Title: Hue
Format: LP
Label: Another Dark Age (@)
Rated: *****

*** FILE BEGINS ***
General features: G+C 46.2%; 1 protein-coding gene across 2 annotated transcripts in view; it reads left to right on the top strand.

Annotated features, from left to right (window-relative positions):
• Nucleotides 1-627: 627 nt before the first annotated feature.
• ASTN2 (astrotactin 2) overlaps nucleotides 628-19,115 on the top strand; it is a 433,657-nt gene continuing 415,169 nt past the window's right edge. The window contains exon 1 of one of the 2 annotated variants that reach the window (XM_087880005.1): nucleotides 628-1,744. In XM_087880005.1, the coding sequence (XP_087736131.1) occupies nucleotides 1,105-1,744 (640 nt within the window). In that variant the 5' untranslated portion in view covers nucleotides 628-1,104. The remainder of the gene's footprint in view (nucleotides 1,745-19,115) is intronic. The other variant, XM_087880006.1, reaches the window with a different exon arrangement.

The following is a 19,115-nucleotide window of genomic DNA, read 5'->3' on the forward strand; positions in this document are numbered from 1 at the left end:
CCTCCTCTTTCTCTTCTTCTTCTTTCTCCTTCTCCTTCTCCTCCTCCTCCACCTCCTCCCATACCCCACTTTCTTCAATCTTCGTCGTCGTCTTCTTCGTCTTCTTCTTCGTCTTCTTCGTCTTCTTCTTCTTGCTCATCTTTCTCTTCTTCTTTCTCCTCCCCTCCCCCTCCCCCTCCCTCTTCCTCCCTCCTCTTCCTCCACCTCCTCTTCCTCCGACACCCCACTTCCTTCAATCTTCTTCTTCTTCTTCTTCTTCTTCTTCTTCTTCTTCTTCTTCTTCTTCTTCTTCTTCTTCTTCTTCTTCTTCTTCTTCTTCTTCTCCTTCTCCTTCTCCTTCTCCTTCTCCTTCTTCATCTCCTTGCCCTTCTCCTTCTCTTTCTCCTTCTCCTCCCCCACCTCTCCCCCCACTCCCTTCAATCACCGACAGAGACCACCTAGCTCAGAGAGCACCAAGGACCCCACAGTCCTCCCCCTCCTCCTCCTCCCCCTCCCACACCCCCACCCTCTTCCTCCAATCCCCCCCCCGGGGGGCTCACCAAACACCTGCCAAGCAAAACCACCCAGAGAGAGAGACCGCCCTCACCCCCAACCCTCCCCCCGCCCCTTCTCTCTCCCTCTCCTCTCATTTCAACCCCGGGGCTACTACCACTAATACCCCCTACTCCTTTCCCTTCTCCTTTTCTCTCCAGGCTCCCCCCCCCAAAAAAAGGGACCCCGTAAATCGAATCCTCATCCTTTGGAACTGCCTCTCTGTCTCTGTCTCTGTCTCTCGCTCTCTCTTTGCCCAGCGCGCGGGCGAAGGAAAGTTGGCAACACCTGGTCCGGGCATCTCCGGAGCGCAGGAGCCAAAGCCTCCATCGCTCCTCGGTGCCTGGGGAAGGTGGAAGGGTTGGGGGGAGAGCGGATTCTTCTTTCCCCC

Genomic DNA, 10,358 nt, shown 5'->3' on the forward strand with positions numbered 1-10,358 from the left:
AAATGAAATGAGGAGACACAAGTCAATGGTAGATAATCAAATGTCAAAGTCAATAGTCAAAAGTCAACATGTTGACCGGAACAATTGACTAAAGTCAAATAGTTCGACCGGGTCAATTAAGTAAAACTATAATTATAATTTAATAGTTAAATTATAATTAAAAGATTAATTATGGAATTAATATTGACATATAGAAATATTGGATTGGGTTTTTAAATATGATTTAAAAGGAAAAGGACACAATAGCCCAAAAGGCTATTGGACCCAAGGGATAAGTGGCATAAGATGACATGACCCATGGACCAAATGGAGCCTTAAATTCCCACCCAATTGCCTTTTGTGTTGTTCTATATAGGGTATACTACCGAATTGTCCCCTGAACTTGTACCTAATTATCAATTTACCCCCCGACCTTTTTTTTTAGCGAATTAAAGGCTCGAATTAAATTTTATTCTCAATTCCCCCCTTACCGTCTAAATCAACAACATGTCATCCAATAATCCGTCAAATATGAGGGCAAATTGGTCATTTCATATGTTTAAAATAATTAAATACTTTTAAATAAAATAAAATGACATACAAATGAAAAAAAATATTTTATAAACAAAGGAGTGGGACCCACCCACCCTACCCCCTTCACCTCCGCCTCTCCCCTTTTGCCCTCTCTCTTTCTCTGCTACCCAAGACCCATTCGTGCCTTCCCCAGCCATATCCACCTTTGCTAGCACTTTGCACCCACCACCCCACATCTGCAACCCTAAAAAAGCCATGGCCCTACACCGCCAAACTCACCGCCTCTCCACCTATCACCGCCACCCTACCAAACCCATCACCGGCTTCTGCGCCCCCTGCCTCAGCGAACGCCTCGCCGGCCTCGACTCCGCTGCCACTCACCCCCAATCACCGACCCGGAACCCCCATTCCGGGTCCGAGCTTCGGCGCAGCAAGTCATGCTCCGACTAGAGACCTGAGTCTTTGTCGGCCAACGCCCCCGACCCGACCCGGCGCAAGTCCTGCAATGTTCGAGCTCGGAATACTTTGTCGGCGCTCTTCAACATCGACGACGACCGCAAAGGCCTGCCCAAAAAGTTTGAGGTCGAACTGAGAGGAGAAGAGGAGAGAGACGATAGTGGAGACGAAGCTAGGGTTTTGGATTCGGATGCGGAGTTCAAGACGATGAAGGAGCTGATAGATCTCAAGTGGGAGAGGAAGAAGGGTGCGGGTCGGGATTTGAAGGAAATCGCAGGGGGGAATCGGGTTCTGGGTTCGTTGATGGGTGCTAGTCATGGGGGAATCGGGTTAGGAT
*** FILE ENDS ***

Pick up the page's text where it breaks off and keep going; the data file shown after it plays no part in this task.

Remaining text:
Isolated squeals, hanging screeching, single tones, mild pinches on strings - it sometimes remind the noise of a messy mountain of metallic junk slightly moved by breezes, differently elongated accordion whispers, creaking object or ligneous cracks that could let you think of an ongoing but almost gentle flaying of a wooden object, subtle alternation of shy stroking of higher keys of a piano or heavyweight lingering on lower ones, sinister swooping drones on grazed strings. All the enlisted elements would mean nothing by themselves, so that the primary activity of the Great Waitress, the project by Australian accordion player Monika Brookes and her fellow-countrywoman Laura Altman on clarinet together with German pianist Magda Mayas (names that some of our readers following electroacoustic improvisation on our zine could have met on some outputs by the appreciated Portuguese label Creative Sources, but theses girls individually made a plenty of important collaborations - including Joe Talia for Oren Ambarchi and The Necks'members Chris Abrahams and Tony Beck -), is setting the table by improvising some possible arrangements by means of different and mostly improvised criteria in order to inspire a narrative plot and feed listener's imagination. For instance, the first part of "Ribboning", one of the two long-lasting halves of 'Hue' made me imagine the cinematic representation of the phase of studying preceding a duel between Shaolin monks in the middle of a Japanese garden, which will never start. The general mood of the session turns into something else around the seventh minute: the first near-touch of the elements meet a rising pressure, which turns again into a sort of wanted stasis after three minutes. Likewise brain-stimulative, the way this trio performed in the second half, they wisely named "Pleats", whose slightly upsetting progression reaches the highest intensity when the rubbing on piano strings (I guess they made it so) generates a sound which evokes the one of an impending storm.